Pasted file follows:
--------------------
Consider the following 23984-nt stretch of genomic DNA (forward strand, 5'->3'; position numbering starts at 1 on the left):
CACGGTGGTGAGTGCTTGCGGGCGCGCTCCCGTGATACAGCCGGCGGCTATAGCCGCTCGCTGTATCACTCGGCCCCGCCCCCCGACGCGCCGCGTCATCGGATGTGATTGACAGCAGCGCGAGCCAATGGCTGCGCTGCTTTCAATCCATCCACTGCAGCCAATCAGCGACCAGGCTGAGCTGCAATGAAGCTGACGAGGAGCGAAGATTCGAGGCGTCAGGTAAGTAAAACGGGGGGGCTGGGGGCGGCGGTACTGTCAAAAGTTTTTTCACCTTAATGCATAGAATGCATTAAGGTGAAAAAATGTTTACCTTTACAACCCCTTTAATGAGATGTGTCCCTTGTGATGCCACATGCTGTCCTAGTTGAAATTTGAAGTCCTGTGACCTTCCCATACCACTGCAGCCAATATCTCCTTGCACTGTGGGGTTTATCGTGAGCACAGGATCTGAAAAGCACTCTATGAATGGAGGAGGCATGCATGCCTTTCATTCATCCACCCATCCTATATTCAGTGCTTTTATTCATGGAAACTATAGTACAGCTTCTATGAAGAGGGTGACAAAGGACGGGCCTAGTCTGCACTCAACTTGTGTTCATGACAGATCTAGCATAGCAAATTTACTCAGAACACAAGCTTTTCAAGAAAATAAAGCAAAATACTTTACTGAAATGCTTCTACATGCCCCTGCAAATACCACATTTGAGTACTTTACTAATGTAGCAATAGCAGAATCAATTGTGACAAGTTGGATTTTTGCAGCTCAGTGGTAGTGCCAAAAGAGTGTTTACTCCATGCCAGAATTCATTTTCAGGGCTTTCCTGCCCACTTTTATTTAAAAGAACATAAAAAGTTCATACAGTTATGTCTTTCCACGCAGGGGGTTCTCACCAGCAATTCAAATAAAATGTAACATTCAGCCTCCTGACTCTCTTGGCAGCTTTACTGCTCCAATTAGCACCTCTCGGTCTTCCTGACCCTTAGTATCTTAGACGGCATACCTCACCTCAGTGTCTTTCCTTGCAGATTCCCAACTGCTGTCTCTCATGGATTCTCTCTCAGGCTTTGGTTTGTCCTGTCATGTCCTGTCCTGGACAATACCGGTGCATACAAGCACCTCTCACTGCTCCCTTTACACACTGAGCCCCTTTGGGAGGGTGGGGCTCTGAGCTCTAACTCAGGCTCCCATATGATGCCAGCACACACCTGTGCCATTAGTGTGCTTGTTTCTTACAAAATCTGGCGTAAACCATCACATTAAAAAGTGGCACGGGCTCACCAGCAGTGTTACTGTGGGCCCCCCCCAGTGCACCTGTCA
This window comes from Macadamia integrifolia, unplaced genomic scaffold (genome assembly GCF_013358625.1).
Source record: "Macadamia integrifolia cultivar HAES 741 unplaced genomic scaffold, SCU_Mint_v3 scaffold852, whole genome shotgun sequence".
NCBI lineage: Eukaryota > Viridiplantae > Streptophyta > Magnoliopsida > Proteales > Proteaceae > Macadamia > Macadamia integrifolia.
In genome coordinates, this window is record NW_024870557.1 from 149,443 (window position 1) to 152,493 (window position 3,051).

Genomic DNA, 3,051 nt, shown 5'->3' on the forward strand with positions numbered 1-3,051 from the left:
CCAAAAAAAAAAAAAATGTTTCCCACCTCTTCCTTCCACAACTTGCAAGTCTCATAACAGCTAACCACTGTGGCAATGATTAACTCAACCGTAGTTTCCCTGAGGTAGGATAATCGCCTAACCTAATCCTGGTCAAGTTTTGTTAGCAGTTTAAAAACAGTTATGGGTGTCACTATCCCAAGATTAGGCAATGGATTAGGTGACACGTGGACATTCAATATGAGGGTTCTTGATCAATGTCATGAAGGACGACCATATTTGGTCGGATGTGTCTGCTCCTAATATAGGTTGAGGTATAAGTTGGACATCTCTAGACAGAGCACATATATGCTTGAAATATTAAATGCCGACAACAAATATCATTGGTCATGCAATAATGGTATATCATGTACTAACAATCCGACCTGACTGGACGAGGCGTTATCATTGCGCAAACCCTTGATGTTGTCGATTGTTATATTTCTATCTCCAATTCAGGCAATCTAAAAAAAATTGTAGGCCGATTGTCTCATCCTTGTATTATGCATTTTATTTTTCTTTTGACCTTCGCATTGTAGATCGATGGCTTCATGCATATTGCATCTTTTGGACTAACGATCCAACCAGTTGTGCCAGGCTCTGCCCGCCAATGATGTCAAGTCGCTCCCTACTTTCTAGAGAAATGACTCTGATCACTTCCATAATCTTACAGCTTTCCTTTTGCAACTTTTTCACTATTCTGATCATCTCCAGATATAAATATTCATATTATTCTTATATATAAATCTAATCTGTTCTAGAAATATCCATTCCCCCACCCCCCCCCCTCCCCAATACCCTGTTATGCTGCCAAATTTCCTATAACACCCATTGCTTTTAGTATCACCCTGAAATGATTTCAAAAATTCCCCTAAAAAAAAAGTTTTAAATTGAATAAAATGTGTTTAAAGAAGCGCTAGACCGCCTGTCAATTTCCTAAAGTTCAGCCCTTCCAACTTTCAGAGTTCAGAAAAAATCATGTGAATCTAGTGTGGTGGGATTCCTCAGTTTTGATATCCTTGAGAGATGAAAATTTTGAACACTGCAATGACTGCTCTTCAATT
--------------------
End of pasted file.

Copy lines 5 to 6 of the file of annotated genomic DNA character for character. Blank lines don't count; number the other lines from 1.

NCBI lineage: Eukaryota > Viridiplantae > Streptophyta > Magnoliopsida > Proteales > Proteaceae > Macadamia > Macadamia integrifolia.
In genome coordinates, this window is record NW_024870557.1 from 149,443 (window position 1) to 152,493 (window position 3,051).